What Are Other Current Assets (OCA)?
Other current assets (OCA) is a category of things of value that a company owns, benefits from, or uses to generate income that can be converted into cash within one business cycle. They are referred to as “other” because they are uncommon or insignificant, unlike typical current asset items such as cash, securities, accounts receivable, inventory, and prepaid expenses.
The OCA account is listed on the balance sheet and is a component of a firm's total assets.
- Other current assets are liquid assets that are characterized as uncommon or insignificant.
- They are listed on the balance sheet alongside other assets and are convertible into cash within one year.
- Because these assets are recorded rarely, or are insignificant, the net balance in the OCA account is typically quite small.
Understanding Other Current Assets (OCA)
Assets are broken down on the balance sheet as either fixed assets or current assets. Fixed assets are typically long-term tangible pieces of property, such as buildings, computer equipment, land, and machinery, that a firm owns and uses in its operations to generate income. They have useful lives that span over a year and are not liquid.
Current assets, on the other hand, are all the assets of a company that are expected to be conveniently sold, consumed, utilized, or exhausted through standard business operations. They can easily be liquidated for cash, usually within one year, and are considered when calculating a firm's ability to pay short-term liabilities. Examples of current assets include cash and cash equivalents (CCE), marketable securities, accounts receivable, inventory, and prepaid expenses.
Current assets that are uncommon will not fall into one of the defined categories listed above. Instead, these assets will be lumped together into a generic “other” category and recognized as other current assets (OCA) on the balance sheet.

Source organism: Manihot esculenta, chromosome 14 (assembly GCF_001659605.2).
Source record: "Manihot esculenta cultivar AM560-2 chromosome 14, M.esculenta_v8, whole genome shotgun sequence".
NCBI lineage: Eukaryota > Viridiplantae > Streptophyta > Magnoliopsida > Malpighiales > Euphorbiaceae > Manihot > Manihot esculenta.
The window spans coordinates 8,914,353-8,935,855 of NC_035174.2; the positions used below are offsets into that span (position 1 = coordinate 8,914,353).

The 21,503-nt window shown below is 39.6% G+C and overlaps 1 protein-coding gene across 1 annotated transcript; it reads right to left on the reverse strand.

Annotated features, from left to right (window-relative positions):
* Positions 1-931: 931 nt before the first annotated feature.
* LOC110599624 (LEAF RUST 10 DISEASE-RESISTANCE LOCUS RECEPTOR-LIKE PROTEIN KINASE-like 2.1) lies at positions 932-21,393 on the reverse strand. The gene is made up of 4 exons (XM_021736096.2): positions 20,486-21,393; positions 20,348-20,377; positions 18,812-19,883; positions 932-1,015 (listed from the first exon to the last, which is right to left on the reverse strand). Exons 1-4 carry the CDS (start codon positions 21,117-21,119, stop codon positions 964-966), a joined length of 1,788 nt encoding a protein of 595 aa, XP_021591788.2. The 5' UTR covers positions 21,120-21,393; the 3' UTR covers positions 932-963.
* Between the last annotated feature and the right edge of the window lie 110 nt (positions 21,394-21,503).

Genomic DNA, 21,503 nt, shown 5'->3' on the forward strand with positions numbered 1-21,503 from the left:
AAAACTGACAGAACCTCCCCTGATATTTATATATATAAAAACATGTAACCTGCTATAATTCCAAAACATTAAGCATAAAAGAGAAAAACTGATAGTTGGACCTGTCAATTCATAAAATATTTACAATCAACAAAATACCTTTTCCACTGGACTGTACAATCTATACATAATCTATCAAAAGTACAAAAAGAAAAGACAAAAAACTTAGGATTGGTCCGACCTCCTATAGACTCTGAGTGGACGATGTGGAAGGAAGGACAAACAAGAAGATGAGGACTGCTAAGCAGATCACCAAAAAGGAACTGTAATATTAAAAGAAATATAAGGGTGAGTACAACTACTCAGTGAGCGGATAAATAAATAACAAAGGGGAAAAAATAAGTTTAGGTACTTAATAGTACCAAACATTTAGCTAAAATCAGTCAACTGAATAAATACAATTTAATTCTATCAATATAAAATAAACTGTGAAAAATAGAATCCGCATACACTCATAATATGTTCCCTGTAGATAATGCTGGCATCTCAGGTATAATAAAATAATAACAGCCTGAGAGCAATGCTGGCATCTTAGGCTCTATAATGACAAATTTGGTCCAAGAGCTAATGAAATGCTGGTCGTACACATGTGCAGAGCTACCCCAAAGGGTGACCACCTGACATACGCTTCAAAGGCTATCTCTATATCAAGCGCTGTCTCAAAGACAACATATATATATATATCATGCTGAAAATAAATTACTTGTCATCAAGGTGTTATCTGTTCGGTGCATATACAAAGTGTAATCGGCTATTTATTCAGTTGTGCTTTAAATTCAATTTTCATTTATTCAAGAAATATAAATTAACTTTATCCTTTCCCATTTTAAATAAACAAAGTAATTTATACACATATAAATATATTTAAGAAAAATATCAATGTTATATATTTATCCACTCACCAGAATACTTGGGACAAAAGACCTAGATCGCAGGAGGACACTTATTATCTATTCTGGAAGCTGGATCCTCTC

Sometimes, one-off situations, explained in a company’s 10-K filings, will result in recognizing other current assets (OCA). Because these assets are rarely recorded, or are insignificant, the net balance in the OCA account is typically quite small. Examples of other current assets (OCA) include:
- Advances paid to employees or suppliers
- A piece of property that is being readied for sale
- Restricted cash or investments
- Cash surrender value of life insurance policies
Real-World Example of Other Current Assets (OCA)
For the quarter ending March 31, 2019, Microsoft Corp. (MSFT) recorded total assets of $263.28 billion on its balance sheet. Of this total, 61% were attributed to current assets. As you can see in the table above, other current assets (OCA) made up a small proportion of the $159.89 billion of current assets. They were listed at $7.05 billion, meaning they accounted for just 4% of the company’s liquid assets.
Microsoft did not provide a clearer breakdown of its other current assets (OCA) in its latest 10-Q and 10-K statements. Because they represent a limited source of liquidity for a company and may not have a significant impact on a business’s overall financial situation, not adding more detailed information on them is common.
When other current assets (OCA) are discussed, information will be provided in the footnotes to the financial statements. Explanations may be necessary, for example, when there is a notable change in other current assets (OCA) from one period to the next.
Other current assets (OCA) are expected to be disposed within a year or to mature into another form. Thus, the value of a company's other current assets (OCA) may vary greatly from year to year, depending on the health of the company and how it spends its money.
It is useful to determine how material these assets are, as they may distort a firm's liquidity.
If the funds in OCA grow to a material amount, it may include one or more assets that would need to be reclassified into one or more of the major defined current assets accounts. In effect, when funds in OCA grow to a significant level, the account becomes important enough to be listed separately and added to one of the major current accounts on the balance sheet. This provides insight for anyone reviewing the company’s balance sheet since the nature of the recorded items will be better understood.